– There was undisputed evidence of access routes being used by the public in the past without any problem and this demonstrated that there could be co-existence of public rights of access with private rights of property on Boquhan Estate.
– The garden round the Rosses’ house was sufficient to protect their privacy. Inhabitants of gate houses should expect people to be passing regularly. They had lived there for many years without the gates being locked. Total exclusion of the public would be unrealistic.
– The areas being offered for access by the Snowies were insufficient and unsuitable.
– The European Convention of Human Rights added nothing to the situation because Section 6(1)(b)(iv) provided for the Convention Rights.

The submission sets out the following proposed findings in fact and law:
1. The locking of the pedestrian side gate at the West Lodge constitutes an obstruction of legitimate rights of access for the public.
2. On the assumption that the public observe the guidance in the Access Code, access being afforded through the gate will not unreasonably interfere with the rights of privacy or enjoyment of the subjects owned by either the Snowies or the Rosses.
3. The area delineated on the plan produced by the defenders affords sufficient land from which they are entitled to exclude the public, which will protect the pursuers’ rights of privacy and enjoyment.
4. In addition to the areas delineated on the said plan, other areas would be excluded from general rights of access by the public. These are such that the provisions of the Access Code and the Act itself define what is and is not accessible land.
The test of what affords reasonable privacy and permits reasonable enjoyment of the subjects is an objective one. Whilst the nature of the subjects has to be accounted for, the individual expectations of the occupiers are irrelevant. To that extent the evidence of Mr.Holden (a security consultant) is totally irrelevant. Much of the evidence of Mr Snowie and Dr Ross was similarly irrelevant.

Submission on behalf of the Second Defenders the Ramblers’ Association
The submission of the Ramblers’ Association endorsed that of Stirling Council and claimed that the excluded area should be limited to the area shown in the map prepared by Stirling Council. The following additional points were made on behalf of the Ramblers’ Association:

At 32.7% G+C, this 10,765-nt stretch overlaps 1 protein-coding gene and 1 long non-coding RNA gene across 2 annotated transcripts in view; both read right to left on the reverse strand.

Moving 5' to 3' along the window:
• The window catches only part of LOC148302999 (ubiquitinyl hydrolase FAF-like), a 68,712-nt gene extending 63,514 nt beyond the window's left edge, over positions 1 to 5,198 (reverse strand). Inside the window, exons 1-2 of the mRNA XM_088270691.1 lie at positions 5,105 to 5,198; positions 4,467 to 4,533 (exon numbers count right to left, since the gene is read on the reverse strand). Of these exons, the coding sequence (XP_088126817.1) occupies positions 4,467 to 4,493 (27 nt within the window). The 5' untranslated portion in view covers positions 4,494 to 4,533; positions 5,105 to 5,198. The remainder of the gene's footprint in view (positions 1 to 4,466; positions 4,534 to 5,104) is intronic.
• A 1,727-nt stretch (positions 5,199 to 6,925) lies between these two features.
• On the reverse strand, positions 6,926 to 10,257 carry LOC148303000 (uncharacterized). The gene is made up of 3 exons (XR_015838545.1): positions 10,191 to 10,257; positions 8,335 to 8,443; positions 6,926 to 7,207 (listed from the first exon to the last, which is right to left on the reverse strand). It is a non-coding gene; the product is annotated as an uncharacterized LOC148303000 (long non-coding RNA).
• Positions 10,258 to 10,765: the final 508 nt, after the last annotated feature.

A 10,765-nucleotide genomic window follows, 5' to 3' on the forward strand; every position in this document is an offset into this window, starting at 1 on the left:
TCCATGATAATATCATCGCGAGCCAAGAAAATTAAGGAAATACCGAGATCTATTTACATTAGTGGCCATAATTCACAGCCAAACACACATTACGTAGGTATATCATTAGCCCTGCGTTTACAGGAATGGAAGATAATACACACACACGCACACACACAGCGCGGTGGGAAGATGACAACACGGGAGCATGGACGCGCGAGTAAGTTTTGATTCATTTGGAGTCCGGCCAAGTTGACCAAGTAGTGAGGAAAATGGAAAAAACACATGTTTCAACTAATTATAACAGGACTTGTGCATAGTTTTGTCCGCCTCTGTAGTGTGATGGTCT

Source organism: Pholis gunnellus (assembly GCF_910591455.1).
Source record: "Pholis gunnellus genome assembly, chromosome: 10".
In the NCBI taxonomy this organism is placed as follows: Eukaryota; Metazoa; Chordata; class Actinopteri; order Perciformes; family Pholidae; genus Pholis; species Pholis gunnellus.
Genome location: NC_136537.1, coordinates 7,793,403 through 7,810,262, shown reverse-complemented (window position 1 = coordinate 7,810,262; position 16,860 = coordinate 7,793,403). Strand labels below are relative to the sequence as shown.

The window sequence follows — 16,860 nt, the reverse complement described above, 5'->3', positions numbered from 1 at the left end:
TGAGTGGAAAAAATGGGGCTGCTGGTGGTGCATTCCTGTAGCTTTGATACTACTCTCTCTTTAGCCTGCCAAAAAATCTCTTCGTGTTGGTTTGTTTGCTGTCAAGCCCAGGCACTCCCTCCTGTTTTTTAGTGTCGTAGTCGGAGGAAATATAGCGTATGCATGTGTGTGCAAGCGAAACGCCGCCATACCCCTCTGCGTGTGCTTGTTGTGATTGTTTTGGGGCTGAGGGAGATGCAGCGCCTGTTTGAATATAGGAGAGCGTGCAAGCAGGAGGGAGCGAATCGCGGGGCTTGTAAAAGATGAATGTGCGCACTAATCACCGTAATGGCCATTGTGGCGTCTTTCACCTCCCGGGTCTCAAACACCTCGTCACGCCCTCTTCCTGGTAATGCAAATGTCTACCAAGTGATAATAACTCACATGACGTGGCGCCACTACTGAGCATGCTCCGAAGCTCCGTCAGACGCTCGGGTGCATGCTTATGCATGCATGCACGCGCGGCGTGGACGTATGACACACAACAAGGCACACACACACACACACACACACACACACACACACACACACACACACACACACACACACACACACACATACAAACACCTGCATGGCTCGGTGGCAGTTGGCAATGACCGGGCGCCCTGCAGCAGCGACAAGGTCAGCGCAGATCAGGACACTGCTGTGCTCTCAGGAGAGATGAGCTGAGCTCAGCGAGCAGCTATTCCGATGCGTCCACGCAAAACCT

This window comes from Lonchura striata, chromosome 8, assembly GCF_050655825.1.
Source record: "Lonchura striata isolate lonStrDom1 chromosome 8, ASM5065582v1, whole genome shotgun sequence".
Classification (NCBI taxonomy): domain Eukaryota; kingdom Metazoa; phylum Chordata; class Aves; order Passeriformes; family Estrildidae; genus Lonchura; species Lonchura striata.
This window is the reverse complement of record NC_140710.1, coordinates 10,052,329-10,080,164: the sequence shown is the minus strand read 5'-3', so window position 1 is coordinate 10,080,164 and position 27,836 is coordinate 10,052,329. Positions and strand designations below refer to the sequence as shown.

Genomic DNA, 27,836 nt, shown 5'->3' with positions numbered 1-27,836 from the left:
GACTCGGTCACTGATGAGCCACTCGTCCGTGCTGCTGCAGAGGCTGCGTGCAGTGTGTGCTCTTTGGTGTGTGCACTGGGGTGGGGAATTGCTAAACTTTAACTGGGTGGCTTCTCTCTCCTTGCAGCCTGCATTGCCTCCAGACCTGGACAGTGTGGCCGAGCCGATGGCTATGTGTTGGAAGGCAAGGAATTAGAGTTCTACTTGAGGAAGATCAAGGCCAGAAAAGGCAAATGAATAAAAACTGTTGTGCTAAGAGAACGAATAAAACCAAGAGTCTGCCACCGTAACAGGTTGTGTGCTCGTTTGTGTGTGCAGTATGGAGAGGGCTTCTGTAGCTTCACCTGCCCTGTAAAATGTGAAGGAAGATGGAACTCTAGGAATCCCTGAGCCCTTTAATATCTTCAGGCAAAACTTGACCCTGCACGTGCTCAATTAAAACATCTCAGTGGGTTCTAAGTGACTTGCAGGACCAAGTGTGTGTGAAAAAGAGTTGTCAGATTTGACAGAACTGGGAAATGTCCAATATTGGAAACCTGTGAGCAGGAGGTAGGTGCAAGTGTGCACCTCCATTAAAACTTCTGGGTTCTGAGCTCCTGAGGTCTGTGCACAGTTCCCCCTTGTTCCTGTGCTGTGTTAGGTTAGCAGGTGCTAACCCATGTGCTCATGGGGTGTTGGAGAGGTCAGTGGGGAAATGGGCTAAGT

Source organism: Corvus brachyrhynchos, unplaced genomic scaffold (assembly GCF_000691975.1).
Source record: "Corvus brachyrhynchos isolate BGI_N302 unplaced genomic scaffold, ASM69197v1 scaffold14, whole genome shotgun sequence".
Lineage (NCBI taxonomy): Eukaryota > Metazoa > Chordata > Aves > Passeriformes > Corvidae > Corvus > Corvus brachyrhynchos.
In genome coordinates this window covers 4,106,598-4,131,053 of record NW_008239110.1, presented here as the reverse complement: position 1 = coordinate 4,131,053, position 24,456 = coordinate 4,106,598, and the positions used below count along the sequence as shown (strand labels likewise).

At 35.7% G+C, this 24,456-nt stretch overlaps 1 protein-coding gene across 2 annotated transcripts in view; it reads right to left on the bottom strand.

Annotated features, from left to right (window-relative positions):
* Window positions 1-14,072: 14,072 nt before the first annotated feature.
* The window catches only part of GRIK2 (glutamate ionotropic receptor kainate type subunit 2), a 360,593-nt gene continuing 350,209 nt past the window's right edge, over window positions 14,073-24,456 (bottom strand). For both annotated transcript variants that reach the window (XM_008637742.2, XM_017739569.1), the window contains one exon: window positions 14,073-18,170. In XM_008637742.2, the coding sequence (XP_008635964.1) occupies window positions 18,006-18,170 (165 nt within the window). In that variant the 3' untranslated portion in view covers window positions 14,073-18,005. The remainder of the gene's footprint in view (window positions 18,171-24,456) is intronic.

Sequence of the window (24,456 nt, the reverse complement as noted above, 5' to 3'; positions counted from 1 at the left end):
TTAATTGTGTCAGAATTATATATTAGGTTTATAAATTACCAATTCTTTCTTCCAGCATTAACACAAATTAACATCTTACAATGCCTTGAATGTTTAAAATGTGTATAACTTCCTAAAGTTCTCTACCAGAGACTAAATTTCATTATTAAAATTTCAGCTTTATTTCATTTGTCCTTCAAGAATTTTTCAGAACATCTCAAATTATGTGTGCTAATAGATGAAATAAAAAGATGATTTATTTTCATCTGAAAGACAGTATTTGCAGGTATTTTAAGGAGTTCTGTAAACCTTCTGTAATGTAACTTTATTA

1. The land excluded by Section 6(1)(b)(iv) related only to the house and not the whole estate. The land had to be adjacent to, i.e. restricted to the immediate confines of the house, and be required to provide reasonable privacy and undisturbed enjoyment. The Act recognises there will be some disturbance but it must not be unreasonable. Where there are other buildings these have their own, separate, areas of exclusion either as separate residences or on the basis of curtilage’ under s.6(1)(b)(i).
2. The change in the wording in the Bill from “sufficient adjacent or associated land to enable persons living there to have undisturbed enjoyment of the whole ” supported this interpretation.
3. As well as location and other characteristics of the house factors set out in para 3.13-3.18 in the Code should be taken into account.
4. The Act and Code place obligations on landowners and land managers not to unreasonably interfere with the exercise of access taken in accordance with the Access Code, and the actions of the Pursuers must be examined against their duty to use, manage and conduct ownership of Boquhan Estate in a way that respects access rights.
5. It was submitted that there was little within the judgement in the Gloag case to assist the current case.
6. Land management there is no provision within section 6 for excluding land for land management purposes. It is up to the pursuers to manage their land to take account of access rights, using the guidance in the Code and with additional guidance from local authorities and SNH.
7. It is for the access taker to take access so long as they are satisfied that they are doing so responsibly.

The second defenders contested the evidence given by the pursuers in relation to the reasons for exclusion of land on the basis of privacy and security. Evidence had shown that there had been previous access to the Estate before the gates were locked. Such access did not have to be for any particular purpose. It had included dog walking, cycling and using the Estate as a thoroughfare to gain access elsewhere. The pursuers had indicated the existence of alternative access routes, but such routes would have no impact on whether access rights were exercisable elsewhere.

16 November 2007